According to Trudeau, women around world the world “are denied legal control over their bodies and reproductive health.”

And that is “why we will continue to place gender equality and rights, and the empowerment of women and girls, at the heart of our international development work,” he said Wednesday when announcing the fund.

The Global Affairs backgrounder details what Canada’s $650 million global “sexual and reproductive health and rights” investment will pay for:

  • comprehensive sexuality education;
  • reproductive health services;
  • family planning services, including contraception;
  • safe and legal abortion services and post-abortion care;
  • preventing and managing HIV/AIDS and sexually transmitted infections;
  • preventing and responding to sexual and gender-based violence, including the prevention of harmful practices such as child and early forced marriage and female genital mutilation/cutting, and the provision of psycho-social services for survivors;
  • training health care professionals in the provision of sexual and reproductive health-care services and family planning;
  • advocacy activities of women’s, youth, Indigenous and LGBTI civil society groups;
  • addressing social norms that limit women’s and adolescents’ control over their bodies and reproductive decision-making; and
  • removing judicial and legal barriers to the fulfilment of sexual and reproductive health and rights

The Liberal “sexual and reproductive health and rights investment will contribute to the attainment of the U.N.’s sustainable development goal 3.7,” it states.

That goal is to ensure “universal access to sexual and reproductive health care services, including for family planning and information and education, and the integration of reproductive health into national strategies and programs by 2030.”

The Canadian bishops’ open letter to Trudeau can be read here.

Source*

Related Topics:

African Woman Schools U.N. Delegate on Why Pushing Abortion is ‘neo-colonialism’*

VIDEO: Bioethics, Eugenics and the “after-birth abortion” of newborns

European Parliament Abortion Campaign Seeks to Indoctrinate Children*

New U.S. Law Lets Families Sue Doctors to Prevent Dismemberment Abortions*

Trump to end Obama Funding of Foreign Abortions by Sunday, Claims Report*

Abortions Banned in Russian City for 1 Day in memory of Biblical ‘massacre of innocents’*

Abortion Survivor to Congress – ‘I was Born Alive after Being Burned in My Mother’s Womb’*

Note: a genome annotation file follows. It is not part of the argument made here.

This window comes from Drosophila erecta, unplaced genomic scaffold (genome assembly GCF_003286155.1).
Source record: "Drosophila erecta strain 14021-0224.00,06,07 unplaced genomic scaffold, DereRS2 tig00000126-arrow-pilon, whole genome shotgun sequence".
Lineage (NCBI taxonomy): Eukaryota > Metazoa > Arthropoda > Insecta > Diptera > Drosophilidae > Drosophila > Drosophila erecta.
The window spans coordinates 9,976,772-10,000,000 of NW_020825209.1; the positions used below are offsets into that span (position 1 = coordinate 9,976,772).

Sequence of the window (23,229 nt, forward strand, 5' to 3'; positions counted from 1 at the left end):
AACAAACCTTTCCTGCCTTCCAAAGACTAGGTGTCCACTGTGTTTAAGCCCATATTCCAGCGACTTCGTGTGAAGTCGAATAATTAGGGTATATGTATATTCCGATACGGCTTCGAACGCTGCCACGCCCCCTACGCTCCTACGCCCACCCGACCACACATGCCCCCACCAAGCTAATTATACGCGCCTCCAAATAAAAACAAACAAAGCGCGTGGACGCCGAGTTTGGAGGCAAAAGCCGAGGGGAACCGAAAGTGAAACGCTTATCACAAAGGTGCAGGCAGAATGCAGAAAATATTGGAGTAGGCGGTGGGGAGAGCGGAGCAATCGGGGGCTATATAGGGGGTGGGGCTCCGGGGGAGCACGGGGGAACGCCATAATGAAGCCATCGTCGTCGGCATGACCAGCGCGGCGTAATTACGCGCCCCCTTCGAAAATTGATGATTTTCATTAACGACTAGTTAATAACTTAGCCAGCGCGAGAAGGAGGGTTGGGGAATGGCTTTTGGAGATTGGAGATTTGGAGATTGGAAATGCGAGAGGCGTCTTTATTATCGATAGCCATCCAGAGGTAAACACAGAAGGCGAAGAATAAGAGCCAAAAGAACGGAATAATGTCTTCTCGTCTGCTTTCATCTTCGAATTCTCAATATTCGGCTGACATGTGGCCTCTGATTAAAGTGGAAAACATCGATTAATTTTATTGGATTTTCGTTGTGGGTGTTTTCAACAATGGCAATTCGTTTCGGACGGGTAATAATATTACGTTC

‘This baby won’t stop breathing!’: Abortionist Strangled Baby Born Alive While Nurses Stood and Watched*

Poland Debates Banning Abortion After Live Baby Cries Itself to Death*

Canada’s Telecom made $37mn Last Year Charging to Unlock Cellphones*

Canada’s Telecom made $37mn Last Year Charging to Unlock Cellphones*

By Sophia Harris

Canadian telecoms made a total of $37.7 million last year by charging customers to unlock their cellphones. That’s a whopping 75% jump in this source of revenue compared to 2014.

Telecoms often order locked phones from manufacturers that are programmed to work only with their service. Then they charge a fee — typically $50 — to unlock the phone if a customer wants to switch providers.

The charge is unpopular with consumers. It has even been referred to it as a ‘ransom fee.’

The unlocking revenue total was provided by the Canadian Radio-television and Telecommunications Commission. The CRTC said it could not confirm the exact number of providers in the tally, other than to say, it was “up to seven.”

It also wouldn’t provide company names or the breakdown from each one. That’s because the wireless carriers argued that releasing their unlocking revenues publicly would put them at a competitive disadvantage.

CBC News did confirm that the $37.7 million total included Bell, Rogers and Telus, which own a lion’s share of the Canadian wireless market.

Unlocking charge described as ‘hostage fee’

The CRTC is looking into the issue of unlocking fees following much criticism about the fairness of the charge.

The controversial fee was a hot topic at a CRTC hearing last month. Consumer groups argued customers shouldn’t be dinged for the service — especially if they’ve paid off their phone.

“You should be able to unlock it [for free] at the very least once you’ve paid off the device. You own it,” says John Lawford, executive director with the Public Interest Advocacy Centre in Ottawa.

He also points out that it’s the provider who supplies the locked phone in the first place, and then charges the consumer to undo the process.

“Who’s the author of whose misfortune here?” says Lawford.